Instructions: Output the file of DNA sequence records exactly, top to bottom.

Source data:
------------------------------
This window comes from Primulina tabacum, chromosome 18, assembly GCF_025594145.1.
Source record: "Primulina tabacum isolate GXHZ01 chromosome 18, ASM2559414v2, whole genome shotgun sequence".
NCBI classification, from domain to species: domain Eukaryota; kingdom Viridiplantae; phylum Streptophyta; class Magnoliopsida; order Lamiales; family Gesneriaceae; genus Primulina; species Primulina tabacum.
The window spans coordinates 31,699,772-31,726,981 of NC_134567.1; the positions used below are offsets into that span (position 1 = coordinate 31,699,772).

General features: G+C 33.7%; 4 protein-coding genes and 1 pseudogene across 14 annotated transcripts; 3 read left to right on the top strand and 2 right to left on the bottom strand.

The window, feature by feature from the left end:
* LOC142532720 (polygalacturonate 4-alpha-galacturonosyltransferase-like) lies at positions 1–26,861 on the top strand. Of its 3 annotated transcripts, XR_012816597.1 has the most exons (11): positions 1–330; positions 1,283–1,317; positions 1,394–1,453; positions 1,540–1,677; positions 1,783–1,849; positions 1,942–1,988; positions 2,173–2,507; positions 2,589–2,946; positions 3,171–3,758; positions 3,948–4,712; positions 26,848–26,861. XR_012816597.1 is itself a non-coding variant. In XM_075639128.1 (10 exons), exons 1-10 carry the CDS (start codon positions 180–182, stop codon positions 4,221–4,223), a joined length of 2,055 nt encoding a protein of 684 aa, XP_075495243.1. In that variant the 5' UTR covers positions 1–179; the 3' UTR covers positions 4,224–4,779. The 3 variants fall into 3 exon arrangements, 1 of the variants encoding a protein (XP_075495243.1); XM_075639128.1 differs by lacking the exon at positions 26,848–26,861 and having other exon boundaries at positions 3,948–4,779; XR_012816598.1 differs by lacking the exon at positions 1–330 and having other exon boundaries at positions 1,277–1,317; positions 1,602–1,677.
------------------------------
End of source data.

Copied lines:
This window comes from Primulina tabacum, chromosome 18, assembly GCF_025594145.1.
Source record: "Primulina tabacum isolate GXHZ01 chromosome 18, ASM2559414v2, whole genome shotgun sequence".
NCBI classification, from domain to species: domain Eukaryota; kingdom Viridiplantae; phylum Streptophyta; class Magnoliopsida; order Lamiales; family Gesneriaceae; genus Primulina; species Primulina tabacum.
The window spans coordinates 31,699,772-31,726,981 of NC_134567.1; the positions used below are offsets into that span (position 1 = coordinate 31,699,772).

General features: G+C 33.7%; 4 protein-coding genes and 1 pseudogene across 14 annotated transcripts; 3 read left to right on the top strand and 2 right to left on the bottom strand.

The window, feature by feature from the left end:
* LOC142532720 (polygalacturonate 4-alpha-galacturonosyltransferase-like) lies at positions 1–26,861 on the top strand. Of its 3 annotated transcripts, XR_012816597.1 has the most exons (11): positions 1–330; positions 1,283–1,317; positions 1,394–1,453; positions 1,540–1,677; positions 1,783–1,849; positions 1,942–1,988; positions 2,173–2,507; positions 2,589–2,946; positions 3,171–3,758; positions 3,948–4,712; positions 26,848–26,861. XR_012816597.1 is itself a non-coding variant. In XM_075639128.1 (10 exons), exons 1-10 carry the CDS (start codon positions 180–182, stop codon positions 4,221–4,223), a joined length of 2,055 nt encoding a protein of 684 aa, XP_075495243.1. In that variant the 5' UTR covers positions 1–179; the 3' UTR covers positions 4,224–4,779. The 3 variants fall into 3 exon arrangements, 1 of the variants encoding a protein (XP_075495243.1); XM_075639128.1 differs by lacking the exon at positions 26,848–26,861 and having other exon boundaries at positions 3,948–4,779; XR_012816598.1 differs by lacking the exon at positions 1–330 and having other exon boundaries at positions 1,277–1,317; positions 1,602–1,677.